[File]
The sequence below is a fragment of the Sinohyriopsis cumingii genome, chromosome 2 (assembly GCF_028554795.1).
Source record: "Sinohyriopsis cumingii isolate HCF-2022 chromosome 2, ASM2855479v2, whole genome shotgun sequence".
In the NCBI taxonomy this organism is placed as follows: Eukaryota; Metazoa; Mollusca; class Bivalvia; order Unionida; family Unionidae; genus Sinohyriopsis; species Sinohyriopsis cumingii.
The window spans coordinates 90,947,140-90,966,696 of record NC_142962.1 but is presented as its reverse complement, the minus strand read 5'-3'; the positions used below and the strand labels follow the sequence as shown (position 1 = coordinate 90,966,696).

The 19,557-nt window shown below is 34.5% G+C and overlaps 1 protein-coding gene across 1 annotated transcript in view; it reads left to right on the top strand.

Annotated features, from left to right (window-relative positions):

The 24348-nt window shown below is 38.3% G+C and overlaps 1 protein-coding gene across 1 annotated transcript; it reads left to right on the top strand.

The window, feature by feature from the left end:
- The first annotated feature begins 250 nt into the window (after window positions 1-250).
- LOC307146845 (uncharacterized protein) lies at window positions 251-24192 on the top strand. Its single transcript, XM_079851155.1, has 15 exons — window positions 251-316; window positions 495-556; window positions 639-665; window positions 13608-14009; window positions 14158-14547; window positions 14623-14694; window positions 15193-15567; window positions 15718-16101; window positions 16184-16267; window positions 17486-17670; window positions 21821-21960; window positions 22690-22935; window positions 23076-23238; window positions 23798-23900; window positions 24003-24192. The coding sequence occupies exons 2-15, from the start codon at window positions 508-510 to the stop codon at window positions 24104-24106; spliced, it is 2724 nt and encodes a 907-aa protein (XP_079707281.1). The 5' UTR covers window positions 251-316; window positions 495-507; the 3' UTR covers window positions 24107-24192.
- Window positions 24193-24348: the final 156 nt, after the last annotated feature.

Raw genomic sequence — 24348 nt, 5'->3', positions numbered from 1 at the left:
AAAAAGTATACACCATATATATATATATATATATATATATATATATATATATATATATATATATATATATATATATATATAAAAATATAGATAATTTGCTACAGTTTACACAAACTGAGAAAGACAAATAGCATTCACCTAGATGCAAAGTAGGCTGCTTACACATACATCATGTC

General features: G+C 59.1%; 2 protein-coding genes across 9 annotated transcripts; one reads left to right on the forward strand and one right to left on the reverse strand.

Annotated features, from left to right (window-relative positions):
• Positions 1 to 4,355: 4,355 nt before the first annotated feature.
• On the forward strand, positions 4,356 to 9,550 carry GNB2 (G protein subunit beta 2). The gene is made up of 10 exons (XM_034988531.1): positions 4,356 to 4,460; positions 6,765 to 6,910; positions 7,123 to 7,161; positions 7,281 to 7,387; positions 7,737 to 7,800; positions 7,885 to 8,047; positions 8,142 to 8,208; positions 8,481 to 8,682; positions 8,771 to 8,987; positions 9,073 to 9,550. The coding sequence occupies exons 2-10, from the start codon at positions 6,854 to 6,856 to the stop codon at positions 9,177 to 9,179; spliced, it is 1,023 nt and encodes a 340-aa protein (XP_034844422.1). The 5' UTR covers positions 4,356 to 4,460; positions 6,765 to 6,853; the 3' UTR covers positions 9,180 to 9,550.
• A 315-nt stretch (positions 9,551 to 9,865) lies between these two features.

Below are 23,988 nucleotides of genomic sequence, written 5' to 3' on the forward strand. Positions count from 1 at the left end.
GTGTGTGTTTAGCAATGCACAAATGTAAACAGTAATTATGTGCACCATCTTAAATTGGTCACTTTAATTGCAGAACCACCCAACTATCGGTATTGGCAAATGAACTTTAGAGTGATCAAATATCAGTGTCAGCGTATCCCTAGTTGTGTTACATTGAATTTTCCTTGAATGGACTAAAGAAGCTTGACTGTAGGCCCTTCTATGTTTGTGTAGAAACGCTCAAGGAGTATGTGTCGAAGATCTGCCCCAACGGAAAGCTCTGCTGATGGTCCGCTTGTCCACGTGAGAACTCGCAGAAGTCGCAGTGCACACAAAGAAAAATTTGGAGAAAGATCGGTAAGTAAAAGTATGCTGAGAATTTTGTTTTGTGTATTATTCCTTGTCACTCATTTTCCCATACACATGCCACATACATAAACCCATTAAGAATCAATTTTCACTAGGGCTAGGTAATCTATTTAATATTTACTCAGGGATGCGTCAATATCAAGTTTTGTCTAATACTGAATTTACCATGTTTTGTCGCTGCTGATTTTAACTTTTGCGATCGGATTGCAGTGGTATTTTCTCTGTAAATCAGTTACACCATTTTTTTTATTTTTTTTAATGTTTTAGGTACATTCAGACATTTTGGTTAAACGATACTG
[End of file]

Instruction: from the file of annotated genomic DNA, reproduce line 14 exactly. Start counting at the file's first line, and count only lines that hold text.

General features: G+C 59.1%; 2 protein-coding genes across 9 annotated transcripts; one reads left to right on the forward strand and one right to left on the reverse strand.